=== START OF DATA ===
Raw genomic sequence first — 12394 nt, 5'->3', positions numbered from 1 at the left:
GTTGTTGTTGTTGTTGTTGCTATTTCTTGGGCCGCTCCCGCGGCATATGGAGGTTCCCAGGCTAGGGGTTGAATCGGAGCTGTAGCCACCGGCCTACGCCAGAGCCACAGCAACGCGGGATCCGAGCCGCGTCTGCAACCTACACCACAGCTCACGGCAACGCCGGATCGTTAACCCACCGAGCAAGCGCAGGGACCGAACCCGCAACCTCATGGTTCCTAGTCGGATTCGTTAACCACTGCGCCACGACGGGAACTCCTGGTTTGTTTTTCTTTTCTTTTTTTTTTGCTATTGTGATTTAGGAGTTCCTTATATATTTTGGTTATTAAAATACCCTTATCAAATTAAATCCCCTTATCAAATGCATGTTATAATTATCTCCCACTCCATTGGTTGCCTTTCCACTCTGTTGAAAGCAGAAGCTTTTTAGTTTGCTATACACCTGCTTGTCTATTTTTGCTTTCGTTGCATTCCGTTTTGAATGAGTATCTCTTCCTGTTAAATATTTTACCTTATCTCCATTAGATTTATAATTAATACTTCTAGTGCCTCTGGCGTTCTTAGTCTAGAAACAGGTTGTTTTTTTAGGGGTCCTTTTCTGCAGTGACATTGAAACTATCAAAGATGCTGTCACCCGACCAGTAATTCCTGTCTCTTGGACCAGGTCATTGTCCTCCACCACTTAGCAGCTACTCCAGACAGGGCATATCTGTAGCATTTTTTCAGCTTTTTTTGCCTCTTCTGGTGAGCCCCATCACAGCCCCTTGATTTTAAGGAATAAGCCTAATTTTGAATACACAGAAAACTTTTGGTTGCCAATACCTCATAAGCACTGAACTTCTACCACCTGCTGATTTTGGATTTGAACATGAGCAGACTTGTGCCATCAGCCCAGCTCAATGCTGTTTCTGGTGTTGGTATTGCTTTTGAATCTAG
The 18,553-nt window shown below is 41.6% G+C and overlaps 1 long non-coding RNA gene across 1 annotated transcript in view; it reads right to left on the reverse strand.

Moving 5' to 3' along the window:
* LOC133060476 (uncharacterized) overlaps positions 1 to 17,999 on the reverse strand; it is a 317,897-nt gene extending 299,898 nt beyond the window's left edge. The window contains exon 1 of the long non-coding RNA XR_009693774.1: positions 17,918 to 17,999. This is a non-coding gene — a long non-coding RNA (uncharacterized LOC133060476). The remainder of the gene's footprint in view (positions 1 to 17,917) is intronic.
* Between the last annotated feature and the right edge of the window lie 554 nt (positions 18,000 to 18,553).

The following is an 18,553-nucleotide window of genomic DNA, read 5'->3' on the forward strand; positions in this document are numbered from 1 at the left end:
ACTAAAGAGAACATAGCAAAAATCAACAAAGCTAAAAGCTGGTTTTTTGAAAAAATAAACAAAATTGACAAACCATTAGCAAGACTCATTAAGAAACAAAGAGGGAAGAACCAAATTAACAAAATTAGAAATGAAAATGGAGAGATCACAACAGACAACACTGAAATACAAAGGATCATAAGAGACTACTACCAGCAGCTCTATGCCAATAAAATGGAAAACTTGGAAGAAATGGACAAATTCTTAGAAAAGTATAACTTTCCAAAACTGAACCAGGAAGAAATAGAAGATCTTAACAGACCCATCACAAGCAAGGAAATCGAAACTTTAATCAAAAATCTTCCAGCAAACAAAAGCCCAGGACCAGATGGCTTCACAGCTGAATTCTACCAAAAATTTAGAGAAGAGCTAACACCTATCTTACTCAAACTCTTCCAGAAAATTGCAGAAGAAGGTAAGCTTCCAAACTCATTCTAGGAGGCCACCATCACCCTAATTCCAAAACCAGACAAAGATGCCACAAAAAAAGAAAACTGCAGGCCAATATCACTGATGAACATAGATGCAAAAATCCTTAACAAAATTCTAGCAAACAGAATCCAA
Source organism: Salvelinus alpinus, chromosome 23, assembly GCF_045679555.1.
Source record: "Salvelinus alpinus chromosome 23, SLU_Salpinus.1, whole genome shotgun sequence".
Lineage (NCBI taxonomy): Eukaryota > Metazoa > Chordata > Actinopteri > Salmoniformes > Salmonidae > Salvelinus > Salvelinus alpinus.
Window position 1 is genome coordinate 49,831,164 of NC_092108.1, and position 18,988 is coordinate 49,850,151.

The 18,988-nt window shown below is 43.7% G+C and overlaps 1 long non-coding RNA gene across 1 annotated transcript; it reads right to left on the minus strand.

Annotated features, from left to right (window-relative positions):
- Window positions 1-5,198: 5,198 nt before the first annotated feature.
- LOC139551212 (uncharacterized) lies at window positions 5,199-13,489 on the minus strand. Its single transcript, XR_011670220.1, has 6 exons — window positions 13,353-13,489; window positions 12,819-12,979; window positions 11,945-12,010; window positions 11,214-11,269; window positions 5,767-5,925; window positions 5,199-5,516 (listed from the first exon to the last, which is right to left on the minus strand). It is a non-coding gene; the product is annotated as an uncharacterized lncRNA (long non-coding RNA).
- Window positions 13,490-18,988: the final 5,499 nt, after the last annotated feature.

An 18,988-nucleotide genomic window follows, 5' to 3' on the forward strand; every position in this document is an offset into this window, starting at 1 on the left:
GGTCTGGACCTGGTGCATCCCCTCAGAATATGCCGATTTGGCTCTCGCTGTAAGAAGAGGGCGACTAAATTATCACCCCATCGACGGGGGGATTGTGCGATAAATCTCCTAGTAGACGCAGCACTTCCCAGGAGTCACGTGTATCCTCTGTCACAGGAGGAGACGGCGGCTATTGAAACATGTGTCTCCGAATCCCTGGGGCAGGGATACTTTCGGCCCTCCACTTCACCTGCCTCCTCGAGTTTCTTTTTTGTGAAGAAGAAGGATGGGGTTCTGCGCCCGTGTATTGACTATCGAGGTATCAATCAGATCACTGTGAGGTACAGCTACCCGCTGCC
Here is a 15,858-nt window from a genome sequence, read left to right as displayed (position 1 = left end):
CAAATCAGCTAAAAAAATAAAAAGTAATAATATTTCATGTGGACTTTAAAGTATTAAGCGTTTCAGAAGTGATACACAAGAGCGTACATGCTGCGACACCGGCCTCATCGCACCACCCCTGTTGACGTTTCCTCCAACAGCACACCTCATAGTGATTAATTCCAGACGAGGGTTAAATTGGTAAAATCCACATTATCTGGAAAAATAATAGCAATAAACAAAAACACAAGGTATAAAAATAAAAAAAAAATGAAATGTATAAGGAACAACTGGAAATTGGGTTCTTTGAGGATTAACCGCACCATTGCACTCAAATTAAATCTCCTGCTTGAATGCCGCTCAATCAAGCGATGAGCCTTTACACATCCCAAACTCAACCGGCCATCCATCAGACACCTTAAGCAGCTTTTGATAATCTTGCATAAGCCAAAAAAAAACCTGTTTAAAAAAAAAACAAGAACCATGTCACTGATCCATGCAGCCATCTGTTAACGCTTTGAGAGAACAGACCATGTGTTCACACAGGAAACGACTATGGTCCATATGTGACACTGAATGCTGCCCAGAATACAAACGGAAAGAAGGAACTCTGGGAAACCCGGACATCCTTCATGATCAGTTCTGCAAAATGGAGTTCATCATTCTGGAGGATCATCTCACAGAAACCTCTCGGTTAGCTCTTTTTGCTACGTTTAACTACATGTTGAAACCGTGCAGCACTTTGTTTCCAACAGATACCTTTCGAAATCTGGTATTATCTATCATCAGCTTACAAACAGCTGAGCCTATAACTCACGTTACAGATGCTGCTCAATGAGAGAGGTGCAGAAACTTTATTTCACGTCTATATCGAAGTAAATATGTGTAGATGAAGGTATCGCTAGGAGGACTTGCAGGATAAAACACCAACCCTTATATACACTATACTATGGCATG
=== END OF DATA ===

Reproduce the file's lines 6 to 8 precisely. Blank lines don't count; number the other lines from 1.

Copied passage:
* Between the last annotated feature and the right edge of the window lie 554 nt (positions 18,000 to 18,553).

The following is an 18,553-nucleotide window of genomic DNA, read 5'->3' on the forward strand; positions in this document are numbered from 1 at the left end:
ACTAAAGAGAACATAGCAAAAATCAACAAAGCTAAAAGCTGGTTTTTTGAAAAAATAAACAAAATTGACAAACCATTAGCAAGACTCATTAAGAAACAAAGAGGGAAGAACCAAATTAACAAAATTAGAAATGAAAATGGAGAGATCACAACAGACAACACTGAAATACAAAGGATCATAAGAGACTACTACCAGCAGCTCTATGCCAATAAAATGGAAAACTTGGAAGAAATGGACAAATTCTTAGAAAAGTATAACTTTCCAAAACTGAACCAGGAAGAAATAGAAGATCTTAACAGACCCATCACAAGCAAGGAAATCGAAACTTTAATCAAAAATCTTCCAGCAAACAAAAGCCCAGGACCAGATGGCTTCACAGCTGAATTCTACCAAAAATTTAGAGAAGAGCTAACACCTATCTTACTCAAACTCTTCCAGAAAATTGCAGAAGAAGGTAAGCTTCCAAACTCATTCTAGGAGGCCACCATCACCCTAATTCCAAAACCAGACAAAGATGCCACAAAAAAAGAAAACTGCAGGCCAATATCACTGATGAACATAGATGCAAAAATCCTTAACAAAATTCTAGCAAACAGAATCCAA